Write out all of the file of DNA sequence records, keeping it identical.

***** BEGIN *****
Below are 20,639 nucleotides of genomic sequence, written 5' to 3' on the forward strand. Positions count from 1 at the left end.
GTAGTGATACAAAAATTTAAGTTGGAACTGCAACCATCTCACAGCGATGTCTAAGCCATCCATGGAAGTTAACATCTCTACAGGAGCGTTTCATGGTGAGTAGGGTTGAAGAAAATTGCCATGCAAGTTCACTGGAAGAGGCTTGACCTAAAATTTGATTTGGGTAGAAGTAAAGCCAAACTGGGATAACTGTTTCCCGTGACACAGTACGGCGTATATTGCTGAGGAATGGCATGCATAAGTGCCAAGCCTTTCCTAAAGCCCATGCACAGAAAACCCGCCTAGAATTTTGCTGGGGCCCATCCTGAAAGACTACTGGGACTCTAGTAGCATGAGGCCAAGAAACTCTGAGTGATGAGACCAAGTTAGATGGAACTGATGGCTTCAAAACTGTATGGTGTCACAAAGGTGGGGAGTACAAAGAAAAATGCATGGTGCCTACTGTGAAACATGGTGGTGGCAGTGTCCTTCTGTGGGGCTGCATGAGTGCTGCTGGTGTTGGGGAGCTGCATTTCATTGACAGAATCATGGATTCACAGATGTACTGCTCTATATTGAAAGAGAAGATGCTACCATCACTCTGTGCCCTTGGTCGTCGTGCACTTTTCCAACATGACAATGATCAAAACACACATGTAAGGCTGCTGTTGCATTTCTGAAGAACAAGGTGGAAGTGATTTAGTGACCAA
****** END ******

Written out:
Below are 20,639 nucleotides of genomic sequence, written 5' to 3' on the forward strand. Positions count from 1 at the left end.
GTAGTGATACAAAAATTTAAGTTGGAACTGCAACCATCTCACAGCGATGTCTAAGCCATCCATGGAAGTTAACATCTCTACAGGAGCGTTTCATGGTGAGTAGGGTTGAAGAAAATTGCCATGCAAGTTCACTGGAAGAGGCTTGACCTAAAATTTGATTTGGGTAGAAGTAAAGCCAAACTGGGATAACTGTTTCCCGTGACACAGTACGGCGTATATTGCTGAGGAATGGCATGCATAAGTGCCAAGCCTTTCCTAAAGCCCATGCACAGAAAACCCGCCTAGAATTTTGCTGGGGCCCATCCTGAAAGACTACTGGGACTCTAGTAGCATGAGGCCAAGAAACTCTGAGTGATGAGACCAAGTTAGATGGAACTGATGGCTTCAAAACTGTATGGTGTCACAAAGGTGGGGAGTACAAAGAAAAATGCATGGTGCCTACTGTGAAACATGGTGGTGGCAGTGTCCTTCTGTGGGGCTGCATGAGTGCTGCTGGTGTTGGGGAGCTGCATTTCATTGACAGAATCATGGATTCACAGATGTACTGCTCTATATTGAAAGAGAAGATGCTACCATCACTCTGTGCCCTTGGTCGTCGTGCACTTTTCCAACATGACAATGATCAAAACACACATGTAAGGCTGCTGTTGCATTTCTGAAGAACAAGGTGGAAGTGATTTAGTGACCAA